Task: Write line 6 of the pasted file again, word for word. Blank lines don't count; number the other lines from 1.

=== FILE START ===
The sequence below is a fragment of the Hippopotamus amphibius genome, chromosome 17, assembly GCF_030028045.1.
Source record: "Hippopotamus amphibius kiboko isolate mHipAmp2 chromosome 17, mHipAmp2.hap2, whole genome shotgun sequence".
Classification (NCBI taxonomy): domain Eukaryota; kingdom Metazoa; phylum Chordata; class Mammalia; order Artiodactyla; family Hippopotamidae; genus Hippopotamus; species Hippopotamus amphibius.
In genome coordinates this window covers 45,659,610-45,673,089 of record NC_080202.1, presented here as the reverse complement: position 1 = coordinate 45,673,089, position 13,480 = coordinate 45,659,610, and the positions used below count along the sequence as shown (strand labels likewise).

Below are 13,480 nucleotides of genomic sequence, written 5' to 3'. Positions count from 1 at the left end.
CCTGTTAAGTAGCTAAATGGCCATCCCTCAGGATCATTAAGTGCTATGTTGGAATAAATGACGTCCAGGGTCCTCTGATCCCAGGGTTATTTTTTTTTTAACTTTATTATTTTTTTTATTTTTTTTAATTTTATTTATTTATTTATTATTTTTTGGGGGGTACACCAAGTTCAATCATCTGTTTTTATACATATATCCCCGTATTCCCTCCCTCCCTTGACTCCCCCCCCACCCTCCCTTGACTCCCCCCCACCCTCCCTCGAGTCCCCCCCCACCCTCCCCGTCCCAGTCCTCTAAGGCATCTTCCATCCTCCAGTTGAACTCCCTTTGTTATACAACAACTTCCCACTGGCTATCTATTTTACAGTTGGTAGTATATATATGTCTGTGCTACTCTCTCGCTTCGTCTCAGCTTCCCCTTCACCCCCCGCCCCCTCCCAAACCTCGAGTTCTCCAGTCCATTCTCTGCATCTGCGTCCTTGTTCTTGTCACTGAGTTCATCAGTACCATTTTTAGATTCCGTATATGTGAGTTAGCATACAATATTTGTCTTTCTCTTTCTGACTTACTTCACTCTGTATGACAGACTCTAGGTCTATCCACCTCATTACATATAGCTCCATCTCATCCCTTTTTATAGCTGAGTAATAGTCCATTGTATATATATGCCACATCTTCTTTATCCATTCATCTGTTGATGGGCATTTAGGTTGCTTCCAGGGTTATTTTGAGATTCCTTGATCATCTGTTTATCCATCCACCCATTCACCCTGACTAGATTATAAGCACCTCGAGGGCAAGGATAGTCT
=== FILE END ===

CCTGTTAAGTAGCTAAATGGCCATCCCTCAGGATCATTAAGTGCTATGTTGGAATAAATGACGTCCAGGGTCCTCTGATCCCAGGGTTATTTTTTTTTTAACTTTATTATTTTTTTTATTTTTTTTAATTTTATTTATTTATTTATTATTTTTTGGGGGGTACACCAAGTTCAATCATCTGTTTTTATACATATATCCCCGTATTCCCTCCCTCCCTTGACTCCCCCCCCACCCTCCCTTGACTCCCCCCCACCCTCCCTCGAGTCCCCCCCCACCCTCCCCGTCCCAGTCCTCTAAGGCATCTTCCATCCTCCAGTTGAACTCCCTTTGTTATACAACAACTTCCCACTGGCTATCTATTTTACAGTTGGTAGTATATATATGTCTGTGCTACTCTCTCGCTTCGTCTCAGCTTCCCCTTCACCCCCCGCCCCCTCCCAAACCTCGAGTTCTCCAGTCCATTCTCTGCATCTGCGTCCTTGTTCTTGTCACTGAGTTCATCAGTACCATTTTTAGATTCCGTATATGTGAGTTAGCATACAATATTTGTCTTTCTCTTTCTGACTTACTTCACTCTGTATGACAGACTCTAGGTCTATCCACCTCATTACATATAGCTCCATCTCATCCCTTTTTATAGCTGAGTAATAGTCCATTGTATATATATGCCACATCTTCTTTATCCATTCATCTGTTGATGGGCATTTAGGTTGCTTCCAGGGTTATTTTGAGATTCCTTGATCATCTGTTTATCCATCCACCCATTCACCCTGACTAGATTATAAGCACCTCGAGGGCAAGGATAGTCT